ENGLAND visually-impaired cricket team head coach Ross Hunter believes Gosport’s Matt Page will pick up where he left off when India come to town.
Hunter led England at the Blind World Cup at the back end of last year, with the Three Lions reaching the semi-finals before losing to eventual runners-up Pakistan.
A big part of England’s progression in that tournament was down to the bat of Page – the 24-year-old hitting his first competitive 50 against Pakistan in the group stage, before following up with centuries against Bangladesh and Sri Lanka.
The next test for Page will be world champions India, who arrive in England for three one-day and three T20 matches, with the first clash taking place on May 24.
But despite coming up against such illustrious opposition, Hunter is delighted to be able to call on Page’s bat once again.
‘Matt had an amazing World Cup and I was so, so pleased for him,’ he said.
‘He really pushed himself forward as a top, world-class batter.
‘He scored hundreds against quality opposition and scored runs really quickly.
‘Matt also fielded like an absolute demon and was just so quick off the ground, he just really put in some really impressive performances at some tough times.
‘He hits a slow bowler so hard, he just hits it incredibly hard.
‘We went into the World Cup knowing that Matt was a quality cricketer but he was just world class so we’re hoping the same will happen for him against India.
‘He’s set the bar high and rightfully so because he works hard and he probably has a slightly different technique to some of the batters, but you can see some of the lads thinking: “Perhaps that’s a good way of doing it, maybe we’ll try that”.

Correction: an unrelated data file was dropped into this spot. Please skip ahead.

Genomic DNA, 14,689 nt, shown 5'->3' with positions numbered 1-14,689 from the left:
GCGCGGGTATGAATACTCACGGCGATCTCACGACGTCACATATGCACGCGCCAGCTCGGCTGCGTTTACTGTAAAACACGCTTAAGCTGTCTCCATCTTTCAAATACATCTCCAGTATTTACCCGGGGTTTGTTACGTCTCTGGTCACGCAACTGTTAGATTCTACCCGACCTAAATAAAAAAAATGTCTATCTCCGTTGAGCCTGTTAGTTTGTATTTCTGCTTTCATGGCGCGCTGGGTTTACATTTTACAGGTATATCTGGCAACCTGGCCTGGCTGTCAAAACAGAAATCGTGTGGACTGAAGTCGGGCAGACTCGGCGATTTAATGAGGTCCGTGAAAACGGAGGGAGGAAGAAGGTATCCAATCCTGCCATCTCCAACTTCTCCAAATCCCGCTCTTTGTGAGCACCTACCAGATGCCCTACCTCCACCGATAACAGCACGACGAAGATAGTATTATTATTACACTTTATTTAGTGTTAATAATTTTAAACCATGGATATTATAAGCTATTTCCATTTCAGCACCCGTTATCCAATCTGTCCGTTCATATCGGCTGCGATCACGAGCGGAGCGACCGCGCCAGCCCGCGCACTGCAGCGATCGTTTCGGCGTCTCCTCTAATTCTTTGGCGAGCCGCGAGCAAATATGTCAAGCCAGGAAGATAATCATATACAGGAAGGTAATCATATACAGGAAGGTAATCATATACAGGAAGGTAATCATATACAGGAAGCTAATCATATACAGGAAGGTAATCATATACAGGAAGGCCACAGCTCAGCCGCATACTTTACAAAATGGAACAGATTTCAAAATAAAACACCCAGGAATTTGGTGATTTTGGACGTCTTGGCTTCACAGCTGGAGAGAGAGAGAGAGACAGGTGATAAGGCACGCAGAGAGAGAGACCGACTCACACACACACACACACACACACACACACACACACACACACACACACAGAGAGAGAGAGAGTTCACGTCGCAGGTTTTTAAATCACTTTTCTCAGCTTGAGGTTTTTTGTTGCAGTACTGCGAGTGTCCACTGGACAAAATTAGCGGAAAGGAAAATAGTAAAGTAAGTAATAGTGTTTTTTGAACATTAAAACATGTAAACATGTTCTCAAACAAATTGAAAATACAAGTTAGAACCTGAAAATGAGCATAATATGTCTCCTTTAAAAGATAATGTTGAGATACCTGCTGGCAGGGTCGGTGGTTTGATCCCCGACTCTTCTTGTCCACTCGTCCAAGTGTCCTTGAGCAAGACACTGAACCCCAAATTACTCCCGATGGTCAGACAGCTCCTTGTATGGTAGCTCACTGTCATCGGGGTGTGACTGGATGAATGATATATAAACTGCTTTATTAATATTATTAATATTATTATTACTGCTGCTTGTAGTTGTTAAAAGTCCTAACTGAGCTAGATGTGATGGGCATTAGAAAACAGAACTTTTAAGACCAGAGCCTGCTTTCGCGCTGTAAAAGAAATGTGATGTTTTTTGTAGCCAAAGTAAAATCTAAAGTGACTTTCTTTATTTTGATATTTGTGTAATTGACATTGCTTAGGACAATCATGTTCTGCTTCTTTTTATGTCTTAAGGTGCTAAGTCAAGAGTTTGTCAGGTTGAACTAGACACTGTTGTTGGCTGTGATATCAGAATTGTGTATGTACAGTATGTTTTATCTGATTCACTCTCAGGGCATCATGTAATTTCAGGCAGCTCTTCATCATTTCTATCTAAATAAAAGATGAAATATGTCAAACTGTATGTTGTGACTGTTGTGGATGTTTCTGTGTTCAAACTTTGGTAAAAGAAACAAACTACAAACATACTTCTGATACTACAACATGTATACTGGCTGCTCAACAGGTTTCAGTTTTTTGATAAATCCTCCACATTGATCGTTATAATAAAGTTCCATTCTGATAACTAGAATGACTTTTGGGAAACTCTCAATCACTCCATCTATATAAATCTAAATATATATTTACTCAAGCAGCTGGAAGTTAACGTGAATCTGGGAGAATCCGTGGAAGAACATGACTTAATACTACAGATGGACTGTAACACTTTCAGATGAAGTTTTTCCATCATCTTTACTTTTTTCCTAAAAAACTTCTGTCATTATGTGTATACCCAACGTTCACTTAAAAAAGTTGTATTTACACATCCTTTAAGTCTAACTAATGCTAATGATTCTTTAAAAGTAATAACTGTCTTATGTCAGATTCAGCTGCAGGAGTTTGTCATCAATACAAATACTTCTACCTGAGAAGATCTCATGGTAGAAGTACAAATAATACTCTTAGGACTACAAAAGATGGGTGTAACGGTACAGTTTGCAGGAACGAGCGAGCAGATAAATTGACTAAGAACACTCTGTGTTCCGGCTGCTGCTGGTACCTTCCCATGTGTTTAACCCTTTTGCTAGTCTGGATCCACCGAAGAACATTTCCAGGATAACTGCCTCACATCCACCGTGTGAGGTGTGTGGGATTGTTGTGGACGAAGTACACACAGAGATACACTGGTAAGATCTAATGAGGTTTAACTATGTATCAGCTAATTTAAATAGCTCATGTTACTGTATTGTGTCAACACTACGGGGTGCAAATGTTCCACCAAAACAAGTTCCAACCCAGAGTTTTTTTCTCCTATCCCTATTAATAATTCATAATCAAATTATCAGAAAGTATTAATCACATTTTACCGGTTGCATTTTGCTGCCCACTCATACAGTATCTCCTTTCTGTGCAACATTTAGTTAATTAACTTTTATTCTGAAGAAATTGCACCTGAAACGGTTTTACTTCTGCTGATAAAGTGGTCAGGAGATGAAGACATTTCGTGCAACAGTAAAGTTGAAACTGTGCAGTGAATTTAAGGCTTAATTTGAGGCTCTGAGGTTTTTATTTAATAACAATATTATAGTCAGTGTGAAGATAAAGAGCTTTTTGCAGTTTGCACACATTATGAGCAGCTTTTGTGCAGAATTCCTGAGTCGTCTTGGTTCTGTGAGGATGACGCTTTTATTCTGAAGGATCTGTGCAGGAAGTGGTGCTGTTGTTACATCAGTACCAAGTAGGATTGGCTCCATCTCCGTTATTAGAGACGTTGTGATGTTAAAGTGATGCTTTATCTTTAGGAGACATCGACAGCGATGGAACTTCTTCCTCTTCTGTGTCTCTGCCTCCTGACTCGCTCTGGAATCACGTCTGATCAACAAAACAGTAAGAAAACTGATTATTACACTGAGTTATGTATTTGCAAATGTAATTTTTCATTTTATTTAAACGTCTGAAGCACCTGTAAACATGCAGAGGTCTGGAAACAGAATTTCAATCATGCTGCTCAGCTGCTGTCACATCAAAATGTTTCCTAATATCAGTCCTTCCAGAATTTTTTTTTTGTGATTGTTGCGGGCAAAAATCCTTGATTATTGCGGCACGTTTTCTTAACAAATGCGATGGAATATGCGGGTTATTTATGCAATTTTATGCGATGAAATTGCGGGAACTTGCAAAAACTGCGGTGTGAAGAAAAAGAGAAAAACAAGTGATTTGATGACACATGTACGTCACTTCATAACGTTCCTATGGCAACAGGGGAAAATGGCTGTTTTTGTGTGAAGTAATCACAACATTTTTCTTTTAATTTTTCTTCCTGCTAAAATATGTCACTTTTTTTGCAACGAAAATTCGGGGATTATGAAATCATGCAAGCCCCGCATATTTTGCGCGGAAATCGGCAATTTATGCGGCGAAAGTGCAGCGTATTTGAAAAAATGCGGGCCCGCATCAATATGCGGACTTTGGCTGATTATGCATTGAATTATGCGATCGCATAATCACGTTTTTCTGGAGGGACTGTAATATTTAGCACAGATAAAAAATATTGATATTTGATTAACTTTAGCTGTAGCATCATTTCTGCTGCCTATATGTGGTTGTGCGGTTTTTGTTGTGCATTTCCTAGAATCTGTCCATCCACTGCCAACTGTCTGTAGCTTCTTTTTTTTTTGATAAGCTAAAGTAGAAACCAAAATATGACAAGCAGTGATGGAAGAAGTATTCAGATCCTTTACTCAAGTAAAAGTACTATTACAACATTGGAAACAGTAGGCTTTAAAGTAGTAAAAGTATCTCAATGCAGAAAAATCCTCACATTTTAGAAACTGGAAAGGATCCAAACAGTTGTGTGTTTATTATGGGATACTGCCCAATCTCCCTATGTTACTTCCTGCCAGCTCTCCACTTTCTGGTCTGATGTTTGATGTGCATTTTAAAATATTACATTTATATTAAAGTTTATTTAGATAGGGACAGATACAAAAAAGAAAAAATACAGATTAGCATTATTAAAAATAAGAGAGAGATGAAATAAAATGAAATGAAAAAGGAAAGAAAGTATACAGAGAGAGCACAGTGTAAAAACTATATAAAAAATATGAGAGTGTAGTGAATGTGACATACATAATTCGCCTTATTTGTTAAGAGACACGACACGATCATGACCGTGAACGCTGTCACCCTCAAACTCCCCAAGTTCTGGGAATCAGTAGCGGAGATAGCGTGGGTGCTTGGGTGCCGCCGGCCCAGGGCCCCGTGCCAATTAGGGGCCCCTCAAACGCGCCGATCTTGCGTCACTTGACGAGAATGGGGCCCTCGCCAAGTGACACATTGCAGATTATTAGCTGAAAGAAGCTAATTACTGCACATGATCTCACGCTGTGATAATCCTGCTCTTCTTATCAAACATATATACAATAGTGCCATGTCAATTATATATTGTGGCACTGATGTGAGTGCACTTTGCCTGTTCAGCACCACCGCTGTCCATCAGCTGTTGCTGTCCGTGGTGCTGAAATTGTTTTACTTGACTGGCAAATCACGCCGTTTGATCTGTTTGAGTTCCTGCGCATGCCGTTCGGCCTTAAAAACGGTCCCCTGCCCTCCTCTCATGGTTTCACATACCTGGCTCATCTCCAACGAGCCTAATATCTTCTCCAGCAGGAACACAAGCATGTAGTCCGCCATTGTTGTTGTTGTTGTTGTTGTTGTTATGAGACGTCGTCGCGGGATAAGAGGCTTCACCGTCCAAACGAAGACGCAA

‘He’s scored some really important runs and in his own goals, he’s now got the confidence to know that he should take the responsibility on.’
India will arrive in England with a strong pedigree in all formats of the game and backed by a large pool of talent from across the country.
The number of visually-impaired players in England in comparison is drastically less, but Hunter believes the opportunity to go toe-to-toe with the world champions, including during one T20 game under the lights at the Oval, will only benefit the growth of the sport.
‘We go in with humility because we know we have a lot to learn from them because they are a great cricketing nation,’ he added.
‘With India and Pakistan the numbers are hugely in their favour because they have got 2,000 people playing the game.
‘We have got about 25 playing the game domestically so the odds are stacked against us.
‘But being an underdog is not a bad place to be. We want more people playing this game and get experience about what it is like so to have a home series gives people those opportunities.’
n Support the England Visually Impaired team by attending a match, every match is free entry. Alternatively follow the team at www.ecb.co.uk and on ECB Twitter and Facebook sites. The ECB is an inclusive organisation providing support and a pathway for disability cricket from grassroots to elite.